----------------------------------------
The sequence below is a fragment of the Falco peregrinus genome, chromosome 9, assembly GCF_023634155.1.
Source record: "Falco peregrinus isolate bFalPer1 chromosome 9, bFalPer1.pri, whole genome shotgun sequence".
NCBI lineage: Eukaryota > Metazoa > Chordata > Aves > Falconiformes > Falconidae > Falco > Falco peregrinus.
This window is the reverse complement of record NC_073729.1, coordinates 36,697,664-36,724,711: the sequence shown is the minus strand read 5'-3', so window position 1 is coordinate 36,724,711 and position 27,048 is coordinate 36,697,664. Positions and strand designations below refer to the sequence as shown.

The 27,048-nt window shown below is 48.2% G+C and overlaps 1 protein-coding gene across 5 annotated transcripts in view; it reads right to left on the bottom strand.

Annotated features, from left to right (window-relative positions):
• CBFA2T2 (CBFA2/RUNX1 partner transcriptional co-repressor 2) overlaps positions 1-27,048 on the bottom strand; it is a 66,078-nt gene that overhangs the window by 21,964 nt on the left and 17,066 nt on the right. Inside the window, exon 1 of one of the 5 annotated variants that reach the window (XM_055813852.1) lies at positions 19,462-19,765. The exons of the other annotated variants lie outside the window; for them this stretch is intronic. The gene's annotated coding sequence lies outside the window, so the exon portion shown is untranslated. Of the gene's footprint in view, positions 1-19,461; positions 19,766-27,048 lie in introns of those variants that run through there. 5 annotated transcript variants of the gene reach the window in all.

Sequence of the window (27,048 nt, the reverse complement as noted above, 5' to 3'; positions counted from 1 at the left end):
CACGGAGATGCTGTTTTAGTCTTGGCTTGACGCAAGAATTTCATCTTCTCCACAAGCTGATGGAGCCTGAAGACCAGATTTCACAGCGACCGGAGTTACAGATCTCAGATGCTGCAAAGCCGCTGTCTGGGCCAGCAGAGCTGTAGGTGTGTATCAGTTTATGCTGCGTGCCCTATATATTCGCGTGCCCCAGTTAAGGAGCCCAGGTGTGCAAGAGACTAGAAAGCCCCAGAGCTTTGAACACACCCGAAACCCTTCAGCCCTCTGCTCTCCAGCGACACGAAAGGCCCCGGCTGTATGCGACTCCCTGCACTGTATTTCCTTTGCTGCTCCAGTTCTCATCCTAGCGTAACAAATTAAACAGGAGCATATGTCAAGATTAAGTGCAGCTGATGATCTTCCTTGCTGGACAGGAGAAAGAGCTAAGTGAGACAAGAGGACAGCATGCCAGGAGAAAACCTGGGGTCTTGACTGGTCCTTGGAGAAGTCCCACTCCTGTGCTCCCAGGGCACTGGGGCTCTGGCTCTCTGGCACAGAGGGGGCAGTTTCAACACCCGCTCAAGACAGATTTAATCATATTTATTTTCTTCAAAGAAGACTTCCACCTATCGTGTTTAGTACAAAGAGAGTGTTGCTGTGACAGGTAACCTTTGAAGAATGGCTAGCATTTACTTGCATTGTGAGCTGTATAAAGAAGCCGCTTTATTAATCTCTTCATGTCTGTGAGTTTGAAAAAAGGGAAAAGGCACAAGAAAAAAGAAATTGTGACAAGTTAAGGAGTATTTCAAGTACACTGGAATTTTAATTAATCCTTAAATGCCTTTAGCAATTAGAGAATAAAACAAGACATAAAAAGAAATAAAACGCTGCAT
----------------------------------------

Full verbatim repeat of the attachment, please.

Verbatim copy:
The sequence below is a fragment of the Falco peregrinus genome, chromosome 9, assembly GCF_023634155.1.
Source record: "Falco peregrinus isolate bFalPer1 chromosome 9, bFalPer1.pri, whole genome shotgun sequence".
NCBI lineage: Eukaryota > Metazoa > Chordata > Aves > Falconiformes > Falconidae > Falco > Falco peregrinus.
This window is the reverse complement of record NC_073729.1, coordinates 36,697,664-36,724,711: the sequence shown is the minus strand read 5'-3', so window position 1 is coordinate 36,724,711 and position 27,048 is coordinate 36,697,664. Positions and strand designations below refer to the sequence as shown.

The 27,048-nt window shown below is 48.2% G+C and overlaps 1 protein-coding gene across 5 annotated transcripts in view; it reads right to left on the bottom strand.

Annotated features, from left to right (window-relative positions):
• CBFA2T2 (CBFA2/RUNX1 partner transcriptional co-repressor 2) overlaps positions 1-27,048 on the bottom strand; it is a 66,078-nt gene that overhangs the window by 21,964 nt on the left and 17,066 nt on the right. Inside the window, exon 1 of one of the 5 annotated variants that reach the window (XM_055813852.1) lies at positions 19,462-19,765. The exons of the other annotated variants lie outside the window; for them this stretch is intronic. The gene's annotated coding sequence lies outside the window, so the exon portion shown is untranslated. Of the gene's footprint in view, positions 1-19,461; positions 19,766-27,048 lie in introns of those variants that run through there. 5 annotated transcript variants of the gene reach the window in all.

Sequence of the window (27,048 nt, the reverse complement as noted above, 5' to 3'; positions counted from 1 at the left end):
CACGGAGATGCTGTTTTAGTCTTGGCTTGACGCAAGAATTTCATCTTCTCCACAAGCTGATGGAGCCTGAAGACCAGATTTCACAGCGACCGGAGTTACAGATCTCAGATGCTGCAAAGCCGCTGTCTGGGCCAGCAGAGCTGTAGGTGTGTATCAGTTTATGCTGCGTGCCCTATATATTCGCGTGCCCCAGTTAAGGAGCCCAGGTGTGCAAGAGACTAGAAAGCCCCAGAGCTTTGAACACACCCGAAACCCTTCAGCCCTCTGCTCTCCAGCGACACGAAAGGCCCCGGCTGTATGCGACTCCCTGCACTGTATTTCCTTTGCTGCTCCAGTTCTCATCCTAGCGTAACAAATTAAACAGGAGCATATGTCAAGATTAAGTGCAGCTGATGATCTTCCTTGCTGGACAGGAGAAAGAGCTAAGTGAGACAAGAGGACAGCATGCCAGGAGAAAACCTGGGGTCTTGACTGGTCCTTGGAGAAGTCCCACTCCTGTGCTCCCAGGGCACTGGGGCTCTGGCTCTCTGGCACAGAGGGGGCAGTTTCAACACCCGCTCAAGACAGATTTAATCATATTTATTTTCTTCAAAGAAGACTTCCACCTATCGTGTTTAGTACAAAGAGAGTGTTGCTGTGACAGGTAACCTTTGAAGAATGGCTAGCATTTACTTGCATTGTGAGCTGTATAAAGAAGCCGCTTTATTAATCTCTTCATGTCTGTGAGTTTGAAAAAAGGGAAAAGGCACAAGAAAAAAGAAATTGTGACAAGTTAAGGAGTATTTCAAGTACACTGGAATTTTAATTAATCCTTAAATGCCTTTAGCAATTAGAGAATAAAACAAGACATAAAAAGAAATAAAACGCTGCAT